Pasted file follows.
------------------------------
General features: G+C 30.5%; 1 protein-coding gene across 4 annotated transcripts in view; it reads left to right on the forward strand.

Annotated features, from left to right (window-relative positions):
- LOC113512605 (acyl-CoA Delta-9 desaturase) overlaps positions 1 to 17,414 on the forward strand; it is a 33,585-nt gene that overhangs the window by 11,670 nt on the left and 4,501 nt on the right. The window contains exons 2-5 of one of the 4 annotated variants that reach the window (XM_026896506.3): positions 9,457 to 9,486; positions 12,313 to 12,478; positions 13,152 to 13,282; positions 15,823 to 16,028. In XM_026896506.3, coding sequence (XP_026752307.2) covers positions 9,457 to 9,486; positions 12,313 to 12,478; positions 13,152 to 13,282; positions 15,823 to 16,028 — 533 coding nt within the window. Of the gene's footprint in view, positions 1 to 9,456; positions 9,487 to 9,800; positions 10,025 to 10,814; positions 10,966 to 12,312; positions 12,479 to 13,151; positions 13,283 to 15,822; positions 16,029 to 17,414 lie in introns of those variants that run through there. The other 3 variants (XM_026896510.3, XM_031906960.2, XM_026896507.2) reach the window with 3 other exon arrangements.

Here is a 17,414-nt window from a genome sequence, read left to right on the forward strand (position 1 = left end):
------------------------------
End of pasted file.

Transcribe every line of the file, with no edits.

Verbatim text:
General features: G+C 30.5%; 1 protein-coding gene across 4 annotated transcripts in view; it reads left to right on the forward strand.

Annotated features, from left to right (window-relative positions):
- LOC113512605 (acyl-CoA Delta-9 desaturase) overlaps positions 1 to 17,414 on the forward strand; it is a 33,585-nt gene that overhangs the window by 11,670 nt on the left and 4,501 nt on the right. The window contains exons 2-5 of one of the 4 annotated variants that reach the window (XM_026896506.3): positions 9,457 to 9,486; positions 12,313 to 12,478; positions 13,152 to 13,282; positions 15,823 to 16,028. In XM_026896506.3, coding sequence (XP_026752307.2) covers positions 9,457 to 9,486; positions 12,313 to 12,478; positions 13,152 to 13,282; positions 15,823 to 16,028 — 533 coding nt within the window. Of the gene's footprint in view, positions 1 to 9,456; positions 9,487 to 9,800; positions 10,025 to 10,814; positions 10,966 to 12,312; positions 12,479 to 13,151; positions 13,283 to 15,822; positions 16,029 to 17,414 lie in introns of those variants that run through there. The other 3 variants (XM_026896510.3, XM_031906960.2, XM_026896507.2) reach the window with 3 other exon arrangements.

Here is a 17,414-nt window from a genome sequence, read left to right on the forward strand (position 1 = left end):